HP Clock

Monday, January 7, 2013

More Junk Box Astronomy & the Transit of Venus

I thought it would be a good idea to do my intended post about the Transit of Venus before it happens again.  Of course that won’t happen in our lifetime since the next two transits of Venus will happen in December 10–11, 2117, and in December 2125.  My inspiration for this post was based on my reading of the book by Andrea Wulf “Chasing Venus”.

The book brings to life what was the first big international scientific collaboration.  Sir Edmund Halley, knowing that he would not be alive to see the results, postulated that by accurate measurement the physical size of the solar system could be determined.  He encouraged his younger contemporaries to undertake the adventure that would take them to the far ends of the earth to make their measurements.  Here you can see what was predicted for the transit of 1761.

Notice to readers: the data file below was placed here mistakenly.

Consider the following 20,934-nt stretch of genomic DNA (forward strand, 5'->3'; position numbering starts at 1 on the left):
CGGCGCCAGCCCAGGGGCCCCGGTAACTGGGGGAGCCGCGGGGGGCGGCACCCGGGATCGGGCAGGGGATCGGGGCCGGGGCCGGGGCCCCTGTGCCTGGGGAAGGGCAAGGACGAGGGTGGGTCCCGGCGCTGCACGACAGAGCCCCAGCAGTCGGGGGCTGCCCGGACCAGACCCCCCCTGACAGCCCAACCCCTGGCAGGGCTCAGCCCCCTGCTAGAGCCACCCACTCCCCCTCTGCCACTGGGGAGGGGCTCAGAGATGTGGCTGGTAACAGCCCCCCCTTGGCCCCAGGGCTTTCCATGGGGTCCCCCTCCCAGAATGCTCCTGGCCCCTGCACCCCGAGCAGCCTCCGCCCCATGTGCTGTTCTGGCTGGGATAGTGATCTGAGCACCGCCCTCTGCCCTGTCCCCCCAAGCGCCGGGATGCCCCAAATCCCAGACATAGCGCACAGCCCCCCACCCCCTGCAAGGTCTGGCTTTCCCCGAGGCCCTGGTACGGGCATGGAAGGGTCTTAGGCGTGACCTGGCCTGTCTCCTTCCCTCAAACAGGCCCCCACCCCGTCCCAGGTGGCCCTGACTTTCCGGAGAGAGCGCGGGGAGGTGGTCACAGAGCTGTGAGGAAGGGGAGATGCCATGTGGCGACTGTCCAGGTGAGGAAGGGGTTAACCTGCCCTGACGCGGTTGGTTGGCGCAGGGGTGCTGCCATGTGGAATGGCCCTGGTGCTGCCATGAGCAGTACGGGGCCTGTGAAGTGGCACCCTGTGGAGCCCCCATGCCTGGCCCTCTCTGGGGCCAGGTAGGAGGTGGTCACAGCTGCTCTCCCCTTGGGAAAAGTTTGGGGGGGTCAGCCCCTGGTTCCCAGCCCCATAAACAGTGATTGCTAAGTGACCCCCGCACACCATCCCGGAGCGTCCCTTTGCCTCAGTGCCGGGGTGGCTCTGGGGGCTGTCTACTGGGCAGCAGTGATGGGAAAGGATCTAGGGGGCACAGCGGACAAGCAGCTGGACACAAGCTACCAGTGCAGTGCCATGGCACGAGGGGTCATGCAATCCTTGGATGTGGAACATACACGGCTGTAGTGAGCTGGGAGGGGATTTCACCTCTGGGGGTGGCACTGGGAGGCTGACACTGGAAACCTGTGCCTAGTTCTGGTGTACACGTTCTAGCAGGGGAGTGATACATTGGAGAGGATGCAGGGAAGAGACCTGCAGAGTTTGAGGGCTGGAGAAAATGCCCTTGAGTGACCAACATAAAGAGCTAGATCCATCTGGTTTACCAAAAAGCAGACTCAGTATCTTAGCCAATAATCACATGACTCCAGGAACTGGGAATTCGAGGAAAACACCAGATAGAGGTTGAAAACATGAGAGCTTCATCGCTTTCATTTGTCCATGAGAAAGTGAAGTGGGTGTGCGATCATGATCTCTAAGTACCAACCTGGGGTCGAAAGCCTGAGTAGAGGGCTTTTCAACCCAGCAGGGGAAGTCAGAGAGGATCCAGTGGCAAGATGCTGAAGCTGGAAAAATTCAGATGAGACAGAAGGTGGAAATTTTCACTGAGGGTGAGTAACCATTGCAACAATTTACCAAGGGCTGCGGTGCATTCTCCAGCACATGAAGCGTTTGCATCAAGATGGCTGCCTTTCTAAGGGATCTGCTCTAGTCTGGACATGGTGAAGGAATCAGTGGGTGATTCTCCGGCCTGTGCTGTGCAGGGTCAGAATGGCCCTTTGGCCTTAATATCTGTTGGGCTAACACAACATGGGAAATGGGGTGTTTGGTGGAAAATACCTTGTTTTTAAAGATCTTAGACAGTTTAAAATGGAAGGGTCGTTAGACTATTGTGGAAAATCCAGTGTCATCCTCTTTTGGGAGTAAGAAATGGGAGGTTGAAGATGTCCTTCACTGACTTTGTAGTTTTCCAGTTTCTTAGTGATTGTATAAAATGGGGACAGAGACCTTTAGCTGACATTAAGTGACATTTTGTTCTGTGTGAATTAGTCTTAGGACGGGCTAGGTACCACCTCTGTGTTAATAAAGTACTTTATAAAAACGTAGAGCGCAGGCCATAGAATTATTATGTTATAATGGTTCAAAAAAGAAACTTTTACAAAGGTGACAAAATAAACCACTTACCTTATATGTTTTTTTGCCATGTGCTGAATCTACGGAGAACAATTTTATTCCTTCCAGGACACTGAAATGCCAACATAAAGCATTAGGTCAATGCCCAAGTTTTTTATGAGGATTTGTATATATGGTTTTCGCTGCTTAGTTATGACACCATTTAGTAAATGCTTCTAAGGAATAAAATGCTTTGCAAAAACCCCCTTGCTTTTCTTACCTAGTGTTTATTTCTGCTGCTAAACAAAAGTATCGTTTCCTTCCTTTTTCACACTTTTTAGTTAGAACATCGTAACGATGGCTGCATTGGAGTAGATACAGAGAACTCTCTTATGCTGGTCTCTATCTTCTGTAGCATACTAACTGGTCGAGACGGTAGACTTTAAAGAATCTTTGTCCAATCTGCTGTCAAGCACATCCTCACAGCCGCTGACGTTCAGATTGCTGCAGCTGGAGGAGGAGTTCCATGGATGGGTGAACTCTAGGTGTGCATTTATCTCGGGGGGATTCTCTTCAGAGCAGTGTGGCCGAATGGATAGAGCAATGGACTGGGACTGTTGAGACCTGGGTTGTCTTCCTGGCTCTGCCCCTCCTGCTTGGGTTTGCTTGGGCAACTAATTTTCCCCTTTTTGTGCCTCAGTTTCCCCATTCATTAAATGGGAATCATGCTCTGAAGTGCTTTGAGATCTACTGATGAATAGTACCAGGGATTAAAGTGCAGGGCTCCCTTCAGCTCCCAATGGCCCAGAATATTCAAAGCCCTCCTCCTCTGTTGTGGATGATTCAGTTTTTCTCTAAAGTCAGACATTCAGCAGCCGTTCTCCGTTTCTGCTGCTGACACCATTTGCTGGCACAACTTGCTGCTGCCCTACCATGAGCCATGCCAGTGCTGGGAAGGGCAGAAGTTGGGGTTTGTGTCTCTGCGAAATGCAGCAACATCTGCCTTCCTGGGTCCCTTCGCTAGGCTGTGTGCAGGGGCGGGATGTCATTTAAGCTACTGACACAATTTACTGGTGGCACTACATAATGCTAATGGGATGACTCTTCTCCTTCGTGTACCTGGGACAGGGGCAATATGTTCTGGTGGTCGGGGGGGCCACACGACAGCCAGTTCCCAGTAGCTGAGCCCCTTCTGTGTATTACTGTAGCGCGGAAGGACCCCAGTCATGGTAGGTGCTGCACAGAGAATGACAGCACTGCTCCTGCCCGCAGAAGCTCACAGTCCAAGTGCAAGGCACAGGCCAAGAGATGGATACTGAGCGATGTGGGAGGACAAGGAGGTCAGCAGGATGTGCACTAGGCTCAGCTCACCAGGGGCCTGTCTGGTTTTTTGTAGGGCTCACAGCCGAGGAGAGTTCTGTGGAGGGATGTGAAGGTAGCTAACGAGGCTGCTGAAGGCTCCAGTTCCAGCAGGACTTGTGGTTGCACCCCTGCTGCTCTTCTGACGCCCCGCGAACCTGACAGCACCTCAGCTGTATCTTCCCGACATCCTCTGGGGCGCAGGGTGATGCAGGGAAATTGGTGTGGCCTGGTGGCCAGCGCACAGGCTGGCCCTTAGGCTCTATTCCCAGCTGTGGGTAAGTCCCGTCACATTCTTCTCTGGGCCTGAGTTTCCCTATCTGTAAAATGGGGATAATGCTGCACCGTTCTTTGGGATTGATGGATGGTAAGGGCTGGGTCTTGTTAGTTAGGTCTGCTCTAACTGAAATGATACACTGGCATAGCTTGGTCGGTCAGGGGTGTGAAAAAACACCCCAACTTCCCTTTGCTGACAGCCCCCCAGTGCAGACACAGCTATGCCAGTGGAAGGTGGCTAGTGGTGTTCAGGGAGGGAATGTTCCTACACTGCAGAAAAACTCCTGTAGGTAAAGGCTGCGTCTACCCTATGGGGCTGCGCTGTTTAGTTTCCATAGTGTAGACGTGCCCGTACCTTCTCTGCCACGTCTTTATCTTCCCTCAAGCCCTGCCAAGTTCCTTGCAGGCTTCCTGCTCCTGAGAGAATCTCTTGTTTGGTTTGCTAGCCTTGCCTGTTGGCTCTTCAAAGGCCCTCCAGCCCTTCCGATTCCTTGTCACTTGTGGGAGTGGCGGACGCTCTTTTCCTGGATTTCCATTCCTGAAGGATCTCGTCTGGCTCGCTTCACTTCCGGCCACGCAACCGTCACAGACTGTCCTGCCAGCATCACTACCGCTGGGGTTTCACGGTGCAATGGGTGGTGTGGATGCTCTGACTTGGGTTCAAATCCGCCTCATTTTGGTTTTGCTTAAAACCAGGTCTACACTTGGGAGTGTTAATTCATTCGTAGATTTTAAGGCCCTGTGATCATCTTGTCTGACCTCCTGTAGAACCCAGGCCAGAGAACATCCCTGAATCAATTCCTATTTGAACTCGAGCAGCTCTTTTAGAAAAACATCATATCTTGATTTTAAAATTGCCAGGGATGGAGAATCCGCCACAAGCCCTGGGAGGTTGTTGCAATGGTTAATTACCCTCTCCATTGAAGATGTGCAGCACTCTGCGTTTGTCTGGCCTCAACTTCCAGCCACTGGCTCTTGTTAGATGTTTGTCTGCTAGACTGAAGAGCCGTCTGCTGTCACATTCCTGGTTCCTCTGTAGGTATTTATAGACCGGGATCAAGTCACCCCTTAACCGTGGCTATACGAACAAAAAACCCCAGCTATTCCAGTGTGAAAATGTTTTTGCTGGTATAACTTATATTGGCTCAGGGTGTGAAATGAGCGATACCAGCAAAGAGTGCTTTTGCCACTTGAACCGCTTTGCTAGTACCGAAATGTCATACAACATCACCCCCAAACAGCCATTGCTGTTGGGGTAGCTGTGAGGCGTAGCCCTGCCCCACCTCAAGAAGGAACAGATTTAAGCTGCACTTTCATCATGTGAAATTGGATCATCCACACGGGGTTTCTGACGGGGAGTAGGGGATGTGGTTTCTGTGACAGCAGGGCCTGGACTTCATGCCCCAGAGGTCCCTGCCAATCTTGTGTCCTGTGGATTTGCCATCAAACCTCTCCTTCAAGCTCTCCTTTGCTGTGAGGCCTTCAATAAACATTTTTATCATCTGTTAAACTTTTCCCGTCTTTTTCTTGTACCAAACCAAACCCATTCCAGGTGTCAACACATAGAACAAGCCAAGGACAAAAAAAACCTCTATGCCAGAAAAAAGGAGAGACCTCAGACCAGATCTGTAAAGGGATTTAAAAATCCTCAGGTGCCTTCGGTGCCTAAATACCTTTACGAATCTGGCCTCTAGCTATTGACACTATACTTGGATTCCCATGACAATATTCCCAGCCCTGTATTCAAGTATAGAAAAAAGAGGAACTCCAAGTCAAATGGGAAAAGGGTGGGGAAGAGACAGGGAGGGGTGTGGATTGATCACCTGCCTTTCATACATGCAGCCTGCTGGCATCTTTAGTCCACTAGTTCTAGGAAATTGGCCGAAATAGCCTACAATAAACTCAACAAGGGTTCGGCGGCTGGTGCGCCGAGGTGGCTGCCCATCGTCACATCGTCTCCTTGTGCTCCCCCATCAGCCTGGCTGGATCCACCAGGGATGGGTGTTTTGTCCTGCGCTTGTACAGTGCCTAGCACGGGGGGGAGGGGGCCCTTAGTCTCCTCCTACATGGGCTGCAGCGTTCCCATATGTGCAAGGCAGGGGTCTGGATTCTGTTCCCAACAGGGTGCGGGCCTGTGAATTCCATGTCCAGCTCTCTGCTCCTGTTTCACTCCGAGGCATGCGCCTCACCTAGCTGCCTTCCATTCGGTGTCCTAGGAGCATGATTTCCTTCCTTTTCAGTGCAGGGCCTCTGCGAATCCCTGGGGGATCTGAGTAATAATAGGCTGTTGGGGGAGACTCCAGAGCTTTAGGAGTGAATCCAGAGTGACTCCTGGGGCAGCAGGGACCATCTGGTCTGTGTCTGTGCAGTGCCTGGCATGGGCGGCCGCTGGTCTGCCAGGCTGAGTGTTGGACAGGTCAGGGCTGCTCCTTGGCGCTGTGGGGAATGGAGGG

For us, our adventure led us to the top of the parking structure at the office where I work.  Using the same set up that I had used just a few weeks earlier to view the partial eclipse of the Sun by the Moon we waited for Venus to appear in front of the Sun.  

In this projected image both Venus and Sun spots can be easily  seen.  The large fuzzy ring in the projection is an artifact of the folded optic system used by the telescope. only one person asked why Venus did not catch fire...

One of us brought the darkest of welding goggles.  This did work, but Venus was barley visible since there was no magnification with this method.

In this Green image the goggles were simply placed over the eye piece of the telescope and the picture was taken with a phone camera.  We had to work quickly since the focused rays of the Sun on the goggles heated them to very high temperatures within a minute of exposure.